Taxes imposed by the state or federal government on property as it passes from the dead to the living. All property you own, whatever the form of ownership, and whether or not it goes through probate after your death, is subject to federal estate tax. Currently, however, federal estate tax is due only if your property is worth at least $2 million when you die. The estate tax is scheduled to be repealed for one year, in 2010, but Congress will probably make the repeal (or a very high exempt amount) permanent. Any property left to a surviving spouse (if he or she is a U.S. citizen) or a tax-exempt charity is exempt from federal estate taxes. Many states now also impose their own estate taxes or inheritance taxes.

FINAL BENEFICIARY

The person or institution designated to receive trust property upon the death of a life beneficiary. For example, Jim creates a trust through which his wife Jan... (more...)
The person or institution designated to receive trust property upon the death of a life beneficiary. For example, Jim creates a trust through which his wife Jane receives income for the duration of her life. Their daughter, the final beneficiary, receives the trust principal after Jane's death.

BENEFICIARY

A person or organization legally entitled to receive benefits through a legal device, such as a will, trust or life insurance policy.

DISTRIBUTEE

(1) Anyone who receives something. Usually, the term refers to someone who inherits a deceased person's property. If the deceased person dies without a will (ca... (more...)
(1) Anyone who receives something. Usually, the term refers to someone who inherits a deceased person's property. If the deceased person dies without a will (called intestate), state law determines what each distributee will receive. Also called a beneficiary.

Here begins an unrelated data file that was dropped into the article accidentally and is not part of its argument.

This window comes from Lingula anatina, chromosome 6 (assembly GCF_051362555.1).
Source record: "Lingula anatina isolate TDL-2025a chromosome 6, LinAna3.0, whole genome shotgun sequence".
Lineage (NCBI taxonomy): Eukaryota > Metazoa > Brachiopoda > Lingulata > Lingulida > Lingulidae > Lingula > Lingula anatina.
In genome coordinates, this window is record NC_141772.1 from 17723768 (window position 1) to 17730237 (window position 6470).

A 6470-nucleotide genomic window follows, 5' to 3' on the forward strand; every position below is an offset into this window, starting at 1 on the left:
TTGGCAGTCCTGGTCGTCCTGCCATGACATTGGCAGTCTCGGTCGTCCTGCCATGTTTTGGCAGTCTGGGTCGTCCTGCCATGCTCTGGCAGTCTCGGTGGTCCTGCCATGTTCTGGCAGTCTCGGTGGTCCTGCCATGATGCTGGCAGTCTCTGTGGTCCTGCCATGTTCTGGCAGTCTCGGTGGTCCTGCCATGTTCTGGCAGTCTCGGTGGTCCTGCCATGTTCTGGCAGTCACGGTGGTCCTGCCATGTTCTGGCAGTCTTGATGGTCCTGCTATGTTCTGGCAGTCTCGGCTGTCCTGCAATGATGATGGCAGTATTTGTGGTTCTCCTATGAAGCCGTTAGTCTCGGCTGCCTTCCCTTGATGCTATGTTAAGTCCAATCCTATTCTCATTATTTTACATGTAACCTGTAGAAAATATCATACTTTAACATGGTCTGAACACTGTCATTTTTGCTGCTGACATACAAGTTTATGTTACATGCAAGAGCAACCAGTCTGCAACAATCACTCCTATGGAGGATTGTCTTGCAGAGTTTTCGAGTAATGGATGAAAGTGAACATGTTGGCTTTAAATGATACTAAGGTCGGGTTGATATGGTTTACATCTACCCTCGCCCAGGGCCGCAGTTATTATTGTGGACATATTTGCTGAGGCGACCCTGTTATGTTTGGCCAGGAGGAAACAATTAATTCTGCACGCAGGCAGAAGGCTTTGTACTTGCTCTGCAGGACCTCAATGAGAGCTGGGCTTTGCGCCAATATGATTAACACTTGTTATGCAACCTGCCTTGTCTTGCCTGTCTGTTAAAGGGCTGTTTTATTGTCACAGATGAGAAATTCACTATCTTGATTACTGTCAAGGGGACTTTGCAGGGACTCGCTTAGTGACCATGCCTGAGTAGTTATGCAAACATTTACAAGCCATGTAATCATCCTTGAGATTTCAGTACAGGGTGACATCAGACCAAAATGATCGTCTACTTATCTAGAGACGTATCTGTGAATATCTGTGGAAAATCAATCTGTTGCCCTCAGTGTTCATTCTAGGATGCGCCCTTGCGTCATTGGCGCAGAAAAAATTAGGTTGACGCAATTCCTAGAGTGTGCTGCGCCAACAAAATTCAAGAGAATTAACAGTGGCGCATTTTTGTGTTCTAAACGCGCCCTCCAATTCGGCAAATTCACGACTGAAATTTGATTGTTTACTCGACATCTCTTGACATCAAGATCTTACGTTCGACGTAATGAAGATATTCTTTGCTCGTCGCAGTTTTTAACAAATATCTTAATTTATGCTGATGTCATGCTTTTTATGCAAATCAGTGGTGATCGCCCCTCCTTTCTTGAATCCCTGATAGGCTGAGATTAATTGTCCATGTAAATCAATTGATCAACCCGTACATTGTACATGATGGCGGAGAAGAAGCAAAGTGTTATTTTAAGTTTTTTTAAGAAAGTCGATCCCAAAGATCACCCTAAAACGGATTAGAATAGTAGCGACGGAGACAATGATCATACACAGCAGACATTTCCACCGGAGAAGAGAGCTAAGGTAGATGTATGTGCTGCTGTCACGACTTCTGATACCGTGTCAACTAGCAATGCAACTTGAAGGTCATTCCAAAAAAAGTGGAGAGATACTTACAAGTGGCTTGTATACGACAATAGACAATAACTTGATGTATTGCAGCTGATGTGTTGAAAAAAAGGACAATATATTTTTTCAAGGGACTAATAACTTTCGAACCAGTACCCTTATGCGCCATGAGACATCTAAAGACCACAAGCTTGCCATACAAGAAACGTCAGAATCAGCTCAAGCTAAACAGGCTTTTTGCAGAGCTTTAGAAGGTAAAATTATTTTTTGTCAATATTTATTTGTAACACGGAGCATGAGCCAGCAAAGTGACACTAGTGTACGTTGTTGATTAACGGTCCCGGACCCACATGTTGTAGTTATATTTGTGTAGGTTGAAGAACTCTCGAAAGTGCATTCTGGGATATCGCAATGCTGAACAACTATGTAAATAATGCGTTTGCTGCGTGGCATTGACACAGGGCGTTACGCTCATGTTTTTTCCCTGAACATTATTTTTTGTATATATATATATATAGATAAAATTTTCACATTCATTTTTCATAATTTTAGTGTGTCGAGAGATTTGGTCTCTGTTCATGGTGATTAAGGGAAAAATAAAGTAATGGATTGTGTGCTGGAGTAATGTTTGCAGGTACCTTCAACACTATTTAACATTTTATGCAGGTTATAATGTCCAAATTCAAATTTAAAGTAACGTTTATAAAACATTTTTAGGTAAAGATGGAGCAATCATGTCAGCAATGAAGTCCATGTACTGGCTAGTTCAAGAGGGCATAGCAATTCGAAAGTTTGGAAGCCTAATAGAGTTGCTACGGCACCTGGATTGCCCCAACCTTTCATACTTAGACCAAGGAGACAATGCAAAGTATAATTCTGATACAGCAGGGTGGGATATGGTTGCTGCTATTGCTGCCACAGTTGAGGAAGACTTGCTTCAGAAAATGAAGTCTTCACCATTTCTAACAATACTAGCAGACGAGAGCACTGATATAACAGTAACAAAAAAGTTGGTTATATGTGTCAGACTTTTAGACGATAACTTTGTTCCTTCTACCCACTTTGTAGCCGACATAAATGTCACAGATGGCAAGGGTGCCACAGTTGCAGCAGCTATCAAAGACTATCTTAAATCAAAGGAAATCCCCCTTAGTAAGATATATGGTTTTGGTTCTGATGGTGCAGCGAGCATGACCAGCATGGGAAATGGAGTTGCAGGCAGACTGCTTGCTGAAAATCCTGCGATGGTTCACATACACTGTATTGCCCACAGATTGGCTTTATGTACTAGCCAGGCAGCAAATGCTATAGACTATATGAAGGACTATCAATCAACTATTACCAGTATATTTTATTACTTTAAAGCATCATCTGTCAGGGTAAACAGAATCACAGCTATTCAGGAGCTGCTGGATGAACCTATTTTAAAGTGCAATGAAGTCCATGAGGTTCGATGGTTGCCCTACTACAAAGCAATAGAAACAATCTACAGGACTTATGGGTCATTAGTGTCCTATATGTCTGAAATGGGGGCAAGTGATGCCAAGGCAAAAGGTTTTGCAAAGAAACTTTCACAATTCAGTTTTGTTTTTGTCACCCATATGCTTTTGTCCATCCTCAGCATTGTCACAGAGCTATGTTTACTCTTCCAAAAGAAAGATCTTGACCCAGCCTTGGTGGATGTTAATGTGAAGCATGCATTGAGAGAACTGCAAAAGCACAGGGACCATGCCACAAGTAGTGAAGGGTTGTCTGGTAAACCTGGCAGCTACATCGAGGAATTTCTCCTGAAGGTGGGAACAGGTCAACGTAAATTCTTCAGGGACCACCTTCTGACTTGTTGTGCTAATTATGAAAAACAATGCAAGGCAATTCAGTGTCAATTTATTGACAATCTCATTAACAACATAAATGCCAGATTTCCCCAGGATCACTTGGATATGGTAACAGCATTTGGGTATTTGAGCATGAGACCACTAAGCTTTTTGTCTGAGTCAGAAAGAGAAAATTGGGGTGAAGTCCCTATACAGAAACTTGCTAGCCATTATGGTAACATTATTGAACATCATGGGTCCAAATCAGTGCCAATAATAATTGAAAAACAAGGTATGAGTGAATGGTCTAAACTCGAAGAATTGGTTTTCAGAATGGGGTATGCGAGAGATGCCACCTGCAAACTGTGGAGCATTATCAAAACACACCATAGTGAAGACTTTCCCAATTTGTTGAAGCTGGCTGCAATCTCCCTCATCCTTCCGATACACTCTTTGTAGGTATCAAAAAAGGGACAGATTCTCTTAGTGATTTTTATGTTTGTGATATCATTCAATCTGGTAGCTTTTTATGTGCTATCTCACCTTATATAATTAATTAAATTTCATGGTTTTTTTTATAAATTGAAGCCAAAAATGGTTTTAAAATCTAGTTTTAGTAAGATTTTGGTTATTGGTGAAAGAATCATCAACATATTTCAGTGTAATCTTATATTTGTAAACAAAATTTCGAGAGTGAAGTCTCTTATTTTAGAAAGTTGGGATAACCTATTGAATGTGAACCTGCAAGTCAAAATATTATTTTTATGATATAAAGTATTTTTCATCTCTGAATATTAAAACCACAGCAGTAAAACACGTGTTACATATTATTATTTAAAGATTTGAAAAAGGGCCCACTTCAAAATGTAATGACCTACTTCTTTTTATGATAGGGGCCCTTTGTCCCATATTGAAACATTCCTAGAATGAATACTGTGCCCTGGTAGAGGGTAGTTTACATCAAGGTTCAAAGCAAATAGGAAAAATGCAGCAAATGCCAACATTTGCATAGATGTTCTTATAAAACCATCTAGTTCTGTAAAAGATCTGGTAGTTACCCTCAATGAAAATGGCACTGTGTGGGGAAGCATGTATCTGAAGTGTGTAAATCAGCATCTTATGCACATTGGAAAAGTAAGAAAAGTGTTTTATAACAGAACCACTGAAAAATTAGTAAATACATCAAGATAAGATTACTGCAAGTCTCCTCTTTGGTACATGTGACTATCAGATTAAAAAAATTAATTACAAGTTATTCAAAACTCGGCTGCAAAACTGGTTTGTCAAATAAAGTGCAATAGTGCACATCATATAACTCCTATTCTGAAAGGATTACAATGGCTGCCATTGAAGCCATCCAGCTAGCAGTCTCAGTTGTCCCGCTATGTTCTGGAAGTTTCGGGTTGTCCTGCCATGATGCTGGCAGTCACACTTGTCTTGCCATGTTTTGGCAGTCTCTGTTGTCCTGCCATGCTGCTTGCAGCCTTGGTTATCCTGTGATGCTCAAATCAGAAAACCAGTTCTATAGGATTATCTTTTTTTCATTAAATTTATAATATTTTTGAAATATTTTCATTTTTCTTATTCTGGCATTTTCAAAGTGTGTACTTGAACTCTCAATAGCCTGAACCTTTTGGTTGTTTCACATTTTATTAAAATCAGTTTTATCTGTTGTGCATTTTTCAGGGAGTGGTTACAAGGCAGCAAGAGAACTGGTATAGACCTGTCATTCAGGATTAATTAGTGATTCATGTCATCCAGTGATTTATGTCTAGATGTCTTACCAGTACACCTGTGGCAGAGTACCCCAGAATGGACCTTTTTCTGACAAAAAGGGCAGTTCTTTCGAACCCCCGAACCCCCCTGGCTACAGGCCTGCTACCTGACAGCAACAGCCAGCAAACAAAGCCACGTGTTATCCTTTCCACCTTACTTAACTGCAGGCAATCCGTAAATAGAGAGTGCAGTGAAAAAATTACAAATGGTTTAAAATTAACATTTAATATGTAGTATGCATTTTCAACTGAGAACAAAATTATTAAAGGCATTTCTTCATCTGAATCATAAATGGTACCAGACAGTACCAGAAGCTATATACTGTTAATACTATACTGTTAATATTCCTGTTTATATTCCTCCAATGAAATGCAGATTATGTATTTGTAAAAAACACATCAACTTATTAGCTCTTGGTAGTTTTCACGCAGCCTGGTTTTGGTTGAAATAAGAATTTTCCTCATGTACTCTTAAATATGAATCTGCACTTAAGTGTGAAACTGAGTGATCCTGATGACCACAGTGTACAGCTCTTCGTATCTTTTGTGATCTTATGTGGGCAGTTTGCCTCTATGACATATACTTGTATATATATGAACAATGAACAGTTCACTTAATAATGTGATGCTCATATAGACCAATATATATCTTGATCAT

HOLOGRAPHIC WILL

A will that is completely handwritten, dated and signed by the person making it. Holographic wills are generally not witnessed. Although it's legal in many stat... (more...)
A will that is completely handwritten, dated and signed by the person making it. Holographic wills are generally not witnessed. Although it's legal in many states, making a holographic will is never advised except as a last resort.

ESTATE PLANNING

The art of continuing to prosper when you're alive, and passing your property to your loved ones with a minimum of fuss and expense after you die. Planning your... (more...)
The art of continuing to prosper when you're alive, and passing your property to your loved ones with a minimum of fuss and expense after you die. Planning your estate may involve making a will, living trust, healthcare directives, durable power of attorney for finances or other documents.

SAMPLE LEGAL CASES

AGNES M. GASSMANN REVOCABLE v. Reichert

... MARIG, Justice. [¶ 1] Mary Reichert, Jo Anne Dalhoff, and James Gassmann appeal from a district court judgment reforming the terms of their parents' revocable living trusts and determining that John T. Gassmann was to receive farmland held in a limited liability limited ...

Oyloe v. NORTH DAKOTA DEPT. OF HUMAN SERV.

... V William F. Fratcher, Scott on Trusts § 411 (1989). ... Where the intended trust fails in part, there is a resulting trust of so much of the property as is not appropriated to the part of the trust that does not fail." V William F. Fratcher, Scott on Trusts § 411.2, p. 30 (1989). ...

Langer v. Pender

... a reference to whoever is serving as Trustee, or Co-trustee, whether original, alternate or any successor thereof, and references to "Trust" or "Trust Estate" shall be interchangeable as the context allows and relate to the Separate Trust Estate of the various trusts created herein ...